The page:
Creating a successful business is an exciting venture, but requires an enormous amount of hard work. Starting off is never easy and it doesn’t matter how good your idea is, without the funds to get things going the business won’t take off. Cash is king and making sure you have enough to set up and see you through the first few months of trading with healthy cash flow, is vitally important. If you don’t plan and spend your cash effectively, you could end with an asset-heavy business, but without enough cash flowing through the business.
So, what are some of the best methods of raising cash to get your business started?
Do it yourself
Self-funding is one of the most common means of raising cash to start a business. New owners regularly take the risk, re-mortgage, sell assets or dip into long term savings to make enough money to get their business rolling. Naturally, there will be a risk involved, as with anything in business, however, if you plan effectively and strongly believe in your model, the business can be a successful, self-funded startup.
An alternative would be to borrow cash from either friends or family. This can work out great in some cases, as you are borrowing money from a trustworthy reliable source, who you have a naturally positive relationship with. This can help you negotiate suitable repayment terms which suit both parties. If things don’t work out the loss of capital can be devastating to those close to you, who are sometimes relying on you for the results. Naturally, sometimes this happens in business, the most important thing is to make friends or family aware of the possible risks and losses.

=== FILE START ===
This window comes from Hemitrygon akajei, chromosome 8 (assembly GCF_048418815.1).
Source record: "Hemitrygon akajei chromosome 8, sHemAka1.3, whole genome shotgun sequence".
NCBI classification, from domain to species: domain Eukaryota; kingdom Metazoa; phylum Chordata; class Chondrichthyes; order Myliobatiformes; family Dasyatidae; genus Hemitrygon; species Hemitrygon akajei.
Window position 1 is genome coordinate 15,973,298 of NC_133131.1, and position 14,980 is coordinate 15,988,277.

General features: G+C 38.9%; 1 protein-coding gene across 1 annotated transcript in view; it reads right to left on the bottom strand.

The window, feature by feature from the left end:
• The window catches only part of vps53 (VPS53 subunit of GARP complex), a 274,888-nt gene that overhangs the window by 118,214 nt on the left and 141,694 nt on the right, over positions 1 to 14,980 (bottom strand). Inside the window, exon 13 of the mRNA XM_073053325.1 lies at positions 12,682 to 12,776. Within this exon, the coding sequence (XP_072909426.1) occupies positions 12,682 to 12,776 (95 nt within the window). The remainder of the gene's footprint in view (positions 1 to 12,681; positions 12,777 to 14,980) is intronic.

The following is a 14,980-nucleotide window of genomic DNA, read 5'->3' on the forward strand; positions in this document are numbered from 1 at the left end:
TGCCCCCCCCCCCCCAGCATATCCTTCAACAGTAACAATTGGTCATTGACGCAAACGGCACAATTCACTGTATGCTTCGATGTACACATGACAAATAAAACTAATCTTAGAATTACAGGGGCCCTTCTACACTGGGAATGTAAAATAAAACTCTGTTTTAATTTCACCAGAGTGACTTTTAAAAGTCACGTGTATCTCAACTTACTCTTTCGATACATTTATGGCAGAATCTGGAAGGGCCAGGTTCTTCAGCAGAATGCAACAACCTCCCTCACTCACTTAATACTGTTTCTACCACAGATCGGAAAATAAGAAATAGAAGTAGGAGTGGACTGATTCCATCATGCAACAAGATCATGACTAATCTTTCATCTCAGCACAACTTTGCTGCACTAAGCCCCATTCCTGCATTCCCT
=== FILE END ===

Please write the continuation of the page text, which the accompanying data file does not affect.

A traditional bank loan is perhaps the most well-known form of funding for businesses. Banks are willing to lend money, as long as they can see a future for the business. The bank will assess the potential risks and pitfalls of the business before making a decision on offering a company loan for your business. If the business has been trading for a few years but is going through a short-term cash flow trouble, as long as the business plan can work, banks may consider lending.
Applying for a small business loan can be a long stressful procedure, particularly if it is a complex business and requires a lot of work and planning. For new start-ups which are unable to supply previous company accounts, banks will normally require security against your assets, as new start-ups are generally seen as riskier.